Voice of the Cape

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Labour prospects grim for matriculants: Economist

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Prospects are not looking too great for recent matric graduates seeking to enter the job market, especially in light of a worsening economic situation in the country. With several union strikes, price hikes, and an ongoing electricity crisis at South Africa’s sole energy provider, Eskom, job opportunities have become few and far between.

“Prospects don’t look fantastic; in fact they look pretty dismal. This means that those matriculants who now have a certificate are going to proudly say “now I qualify for a job”. I’m afraid that is not so,” stressed Ian Cruickshanks, an economist at the Institute of Race Relations (IRR).

This bleak assessment was largely based on the fact that the level of education encompassed in matric to prepare students for the labour market, was woefully short of standard. Furthermore, the majority of these students were unlikely to gain entry into a tertiary institute such as a university, due to the quality of their pass mark.

But things were not all doom and gloom, with Cruickshanks suggesting these students show some level of entrepreneurship instead.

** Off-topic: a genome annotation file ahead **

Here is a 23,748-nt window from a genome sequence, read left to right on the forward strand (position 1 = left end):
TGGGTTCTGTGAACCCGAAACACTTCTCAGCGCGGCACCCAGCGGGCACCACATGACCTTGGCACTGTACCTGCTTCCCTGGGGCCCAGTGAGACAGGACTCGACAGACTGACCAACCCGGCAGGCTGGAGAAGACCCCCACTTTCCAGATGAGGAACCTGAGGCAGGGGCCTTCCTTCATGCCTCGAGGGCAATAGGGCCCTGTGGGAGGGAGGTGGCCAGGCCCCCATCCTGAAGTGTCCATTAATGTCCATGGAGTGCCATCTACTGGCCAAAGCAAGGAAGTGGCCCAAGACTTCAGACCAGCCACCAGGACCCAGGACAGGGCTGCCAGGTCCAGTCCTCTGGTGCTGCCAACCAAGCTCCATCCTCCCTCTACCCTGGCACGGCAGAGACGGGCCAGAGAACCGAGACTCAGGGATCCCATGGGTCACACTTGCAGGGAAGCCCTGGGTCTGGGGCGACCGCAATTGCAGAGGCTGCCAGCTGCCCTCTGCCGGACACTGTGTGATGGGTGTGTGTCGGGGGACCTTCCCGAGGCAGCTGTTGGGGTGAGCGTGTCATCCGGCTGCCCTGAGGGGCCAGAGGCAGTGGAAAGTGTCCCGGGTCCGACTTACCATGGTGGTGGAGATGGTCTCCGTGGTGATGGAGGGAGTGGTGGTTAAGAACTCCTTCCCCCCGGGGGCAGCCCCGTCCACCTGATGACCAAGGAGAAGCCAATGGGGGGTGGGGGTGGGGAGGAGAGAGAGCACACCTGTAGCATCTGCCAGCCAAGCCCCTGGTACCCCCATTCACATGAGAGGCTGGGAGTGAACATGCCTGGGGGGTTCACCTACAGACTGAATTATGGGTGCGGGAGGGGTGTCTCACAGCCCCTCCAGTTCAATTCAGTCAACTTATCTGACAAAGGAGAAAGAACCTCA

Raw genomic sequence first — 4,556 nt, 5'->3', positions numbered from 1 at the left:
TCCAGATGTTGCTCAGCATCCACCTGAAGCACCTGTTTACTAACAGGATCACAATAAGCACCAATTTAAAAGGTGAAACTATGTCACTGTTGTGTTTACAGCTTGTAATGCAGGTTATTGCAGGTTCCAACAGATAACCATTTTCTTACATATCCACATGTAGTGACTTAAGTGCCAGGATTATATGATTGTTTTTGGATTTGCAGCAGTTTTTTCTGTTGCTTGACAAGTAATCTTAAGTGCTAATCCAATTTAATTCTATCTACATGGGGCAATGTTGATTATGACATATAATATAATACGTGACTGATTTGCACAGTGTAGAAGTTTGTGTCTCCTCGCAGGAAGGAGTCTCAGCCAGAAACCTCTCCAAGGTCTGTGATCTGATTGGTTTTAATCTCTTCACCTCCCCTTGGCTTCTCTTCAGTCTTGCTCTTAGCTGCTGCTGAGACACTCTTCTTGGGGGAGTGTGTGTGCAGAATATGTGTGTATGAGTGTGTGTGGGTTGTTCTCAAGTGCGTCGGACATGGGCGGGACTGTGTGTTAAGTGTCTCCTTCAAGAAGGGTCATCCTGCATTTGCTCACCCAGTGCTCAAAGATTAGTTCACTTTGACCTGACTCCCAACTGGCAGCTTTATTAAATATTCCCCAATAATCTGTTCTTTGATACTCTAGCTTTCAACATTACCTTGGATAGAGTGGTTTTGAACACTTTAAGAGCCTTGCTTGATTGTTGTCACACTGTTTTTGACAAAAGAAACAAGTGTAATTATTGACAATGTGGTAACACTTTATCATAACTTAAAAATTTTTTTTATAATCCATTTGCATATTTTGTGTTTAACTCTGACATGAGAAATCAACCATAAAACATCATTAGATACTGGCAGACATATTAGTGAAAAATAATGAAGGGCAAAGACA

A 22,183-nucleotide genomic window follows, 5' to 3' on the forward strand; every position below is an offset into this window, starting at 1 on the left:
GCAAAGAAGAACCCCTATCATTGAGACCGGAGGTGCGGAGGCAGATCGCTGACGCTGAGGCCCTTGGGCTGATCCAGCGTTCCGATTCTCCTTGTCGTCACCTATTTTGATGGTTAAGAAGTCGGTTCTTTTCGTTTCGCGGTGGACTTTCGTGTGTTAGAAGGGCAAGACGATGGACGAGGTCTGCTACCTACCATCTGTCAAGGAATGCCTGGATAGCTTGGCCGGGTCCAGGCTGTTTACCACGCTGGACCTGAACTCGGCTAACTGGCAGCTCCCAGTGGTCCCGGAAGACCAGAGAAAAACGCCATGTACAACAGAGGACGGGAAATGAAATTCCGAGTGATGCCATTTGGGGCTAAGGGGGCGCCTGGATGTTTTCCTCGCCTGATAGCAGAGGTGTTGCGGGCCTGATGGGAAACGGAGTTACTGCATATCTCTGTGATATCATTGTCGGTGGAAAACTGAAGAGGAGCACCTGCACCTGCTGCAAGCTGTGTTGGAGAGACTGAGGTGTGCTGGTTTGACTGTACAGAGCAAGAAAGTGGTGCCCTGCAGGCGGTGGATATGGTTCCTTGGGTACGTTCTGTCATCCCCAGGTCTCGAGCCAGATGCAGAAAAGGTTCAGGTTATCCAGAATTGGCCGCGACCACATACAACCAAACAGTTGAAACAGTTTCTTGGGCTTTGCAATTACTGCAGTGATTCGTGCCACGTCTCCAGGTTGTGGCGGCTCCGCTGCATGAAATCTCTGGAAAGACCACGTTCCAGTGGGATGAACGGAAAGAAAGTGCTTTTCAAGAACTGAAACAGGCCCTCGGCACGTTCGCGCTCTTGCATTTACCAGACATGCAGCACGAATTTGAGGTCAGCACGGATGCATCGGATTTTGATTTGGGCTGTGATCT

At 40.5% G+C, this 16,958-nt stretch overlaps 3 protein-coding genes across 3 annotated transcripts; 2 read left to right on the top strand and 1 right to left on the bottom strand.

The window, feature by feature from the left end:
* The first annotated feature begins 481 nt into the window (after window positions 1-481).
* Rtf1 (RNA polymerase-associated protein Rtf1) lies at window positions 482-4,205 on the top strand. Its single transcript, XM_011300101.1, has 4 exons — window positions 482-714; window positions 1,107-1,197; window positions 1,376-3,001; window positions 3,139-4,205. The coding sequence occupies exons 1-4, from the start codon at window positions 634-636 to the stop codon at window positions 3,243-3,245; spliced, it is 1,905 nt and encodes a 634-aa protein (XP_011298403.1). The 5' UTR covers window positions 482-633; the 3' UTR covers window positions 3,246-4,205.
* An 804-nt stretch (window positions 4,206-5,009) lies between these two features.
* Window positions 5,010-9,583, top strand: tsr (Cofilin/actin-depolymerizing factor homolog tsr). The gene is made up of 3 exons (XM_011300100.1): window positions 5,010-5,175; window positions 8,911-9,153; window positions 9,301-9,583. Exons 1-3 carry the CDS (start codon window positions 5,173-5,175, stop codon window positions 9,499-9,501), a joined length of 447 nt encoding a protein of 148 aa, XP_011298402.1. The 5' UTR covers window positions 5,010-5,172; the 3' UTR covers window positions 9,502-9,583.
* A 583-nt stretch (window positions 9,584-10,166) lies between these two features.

“I think that it is time to say that not everybody is going to be a doctor, lawyer, or high flying technical wizard. What we have to say is that it is better to be a carpenter, a bricklayer, a plumber. Concentrate on priorities. Concentrate on restoring their own dignity, contributing to their ability to survive and provide for themselves, and contribute to their families,” he said.

Because of a lack of openings in many of these fields, he said it would be wiser for students to take the initiative on the road to entrepreneurship.

“It is no good knocking on the door of all the big corporations of South Africa. They are all downsizing,” he explained.

Cruickshanks said the reality was that the job market had changed to a point where people were no longer able to start at the bottom of the chain, slowly working their way to the top of a company or business. This was because many big companies were finding it better to avoid the escalating cost of manual labour, by going the route of mechanics instead.

“I’m afraid it is not going to get any easier. That is why one has to be a bit different in the approach that one takes,” he said.

And although recommending students enter the job market in this manner, he said it would be equally important to supplement work with some form of tertiary education. This would potentially open better opportunities for them in the future. VOC (Mubeen Banderker)


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